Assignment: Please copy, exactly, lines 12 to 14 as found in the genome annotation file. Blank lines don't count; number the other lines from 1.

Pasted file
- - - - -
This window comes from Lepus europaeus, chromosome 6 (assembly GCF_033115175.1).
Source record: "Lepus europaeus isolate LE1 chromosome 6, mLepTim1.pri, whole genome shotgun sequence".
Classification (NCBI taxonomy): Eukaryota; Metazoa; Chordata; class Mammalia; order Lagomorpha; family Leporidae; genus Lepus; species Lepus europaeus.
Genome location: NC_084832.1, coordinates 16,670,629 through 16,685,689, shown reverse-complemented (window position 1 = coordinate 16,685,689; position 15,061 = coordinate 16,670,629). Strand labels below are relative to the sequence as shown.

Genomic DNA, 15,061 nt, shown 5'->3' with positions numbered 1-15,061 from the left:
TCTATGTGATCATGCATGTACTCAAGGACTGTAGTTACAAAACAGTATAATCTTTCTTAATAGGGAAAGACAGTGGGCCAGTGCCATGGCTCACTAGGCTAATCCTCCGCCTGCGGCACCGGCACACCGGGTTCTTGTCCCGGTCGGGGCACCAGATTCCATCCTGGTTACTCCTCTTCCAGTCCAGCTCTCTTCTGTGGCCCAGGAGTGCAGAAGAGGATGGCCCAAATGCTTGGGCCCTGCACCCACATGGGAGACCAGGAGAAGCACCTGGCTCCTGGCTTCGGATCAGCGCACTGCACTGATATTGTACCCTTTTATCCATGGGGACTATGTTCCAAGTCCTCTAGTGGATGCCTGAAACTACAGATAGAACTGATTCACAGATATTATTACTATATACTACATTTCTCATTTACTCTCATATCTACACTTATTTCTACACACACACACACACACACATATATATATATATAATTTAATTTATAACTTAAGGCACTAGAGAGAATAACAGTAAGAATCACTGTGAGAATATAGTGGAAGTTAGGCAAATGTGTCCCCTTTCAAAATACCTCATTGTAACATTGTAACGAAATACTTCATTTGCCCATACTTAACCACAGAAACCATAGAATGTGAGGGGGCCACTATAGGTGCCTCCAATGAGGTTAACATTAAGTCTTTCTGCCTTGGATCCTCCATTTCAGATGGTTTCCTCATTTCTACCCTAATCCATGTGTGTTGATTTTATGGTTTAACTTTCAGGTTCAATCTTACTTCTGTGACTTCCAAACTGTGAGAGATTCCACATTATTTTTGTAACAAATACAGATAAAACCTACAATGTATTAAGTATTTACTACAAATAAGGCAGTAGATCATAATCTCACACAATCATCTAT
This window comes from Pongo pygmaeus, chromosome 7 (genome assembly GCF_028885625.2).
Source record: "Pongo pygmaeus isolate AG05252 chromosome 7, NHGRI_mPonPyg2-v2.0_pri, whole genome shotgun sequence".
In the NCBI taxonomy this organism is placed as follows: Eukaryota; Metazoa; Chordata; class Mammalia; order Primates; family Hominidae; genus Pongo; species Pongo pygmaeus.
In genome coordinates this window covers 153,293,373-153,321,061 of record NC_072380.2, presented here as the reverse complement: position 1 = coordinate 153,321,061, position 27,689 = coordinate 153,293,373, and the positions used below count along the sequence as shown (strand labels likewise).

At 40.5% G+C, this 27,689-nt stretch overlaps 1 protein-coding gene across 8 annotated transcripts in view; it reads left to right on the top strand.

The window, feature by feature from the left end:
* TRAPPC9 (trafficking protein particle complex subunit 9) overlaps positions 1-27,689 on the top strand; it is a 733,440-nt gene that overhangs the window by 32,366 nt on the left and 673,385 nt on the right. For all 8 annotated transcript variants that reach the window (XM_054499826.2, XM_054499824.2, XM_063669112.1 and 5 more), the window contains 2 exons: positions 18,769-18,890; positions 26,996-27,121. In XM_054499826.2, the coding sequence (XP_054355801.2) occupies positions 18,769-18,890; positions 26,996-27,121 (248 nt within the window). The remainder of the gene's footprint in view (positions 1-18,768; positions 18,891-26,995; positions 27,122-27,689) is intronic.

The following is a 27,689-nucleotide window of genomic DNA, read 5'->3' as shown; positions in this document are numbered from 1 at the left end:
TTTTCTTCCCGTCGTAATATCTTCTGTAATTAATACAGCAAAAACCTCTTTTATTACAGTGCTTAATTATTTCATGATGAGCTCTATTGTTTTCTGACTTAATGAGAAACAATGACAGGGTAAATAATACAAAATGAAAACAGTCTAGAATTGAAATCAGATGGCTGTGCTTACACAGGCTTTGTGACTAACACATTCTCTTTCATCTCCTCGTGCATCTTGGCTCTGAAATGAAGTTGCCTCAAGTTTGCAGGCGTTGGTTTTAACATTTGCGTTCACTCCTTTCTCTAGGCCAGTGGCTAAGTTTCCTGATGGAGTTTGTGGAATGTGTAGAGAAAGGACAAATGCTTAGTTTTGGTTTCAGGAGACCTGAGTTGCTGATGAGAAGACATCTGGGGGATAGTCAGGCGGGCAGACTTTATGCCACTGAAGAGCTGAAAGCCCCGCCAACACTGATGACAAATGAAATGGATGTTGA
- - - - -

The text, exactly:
The window, feature by feature from the left end:
* TRAPPC9 (trafficking protein particle complex subunit 9) overlaps positions 1-27,689 on the top strand; it is a 733,440-nt gene that overhangs the window by 32,366 nt on the left and 673,385 nt on the right. For all 8 annotated transcript variants that reach the window (XM_054499826.2, XM_054499824.2, XM_063669112.1 and 5 more), the window contains 2 exons: positions 18,769-18,890; positions 26,996-27,121. In XM_054499826.2, the coding sequence (XP_054355801.2) occupies positions 18,769-18,890; positions 26,996-27,121 (248 nt within the window). The remainder of the gene's footprint in view (positions 1-18,768; positions 18,891-26,995; positions 27,122-27,689) is intronic.

The following is a 27,689-nucleotide window of genomic DNA, read 5'->3' as shown; positions in this document are numbered from 1 at the left end: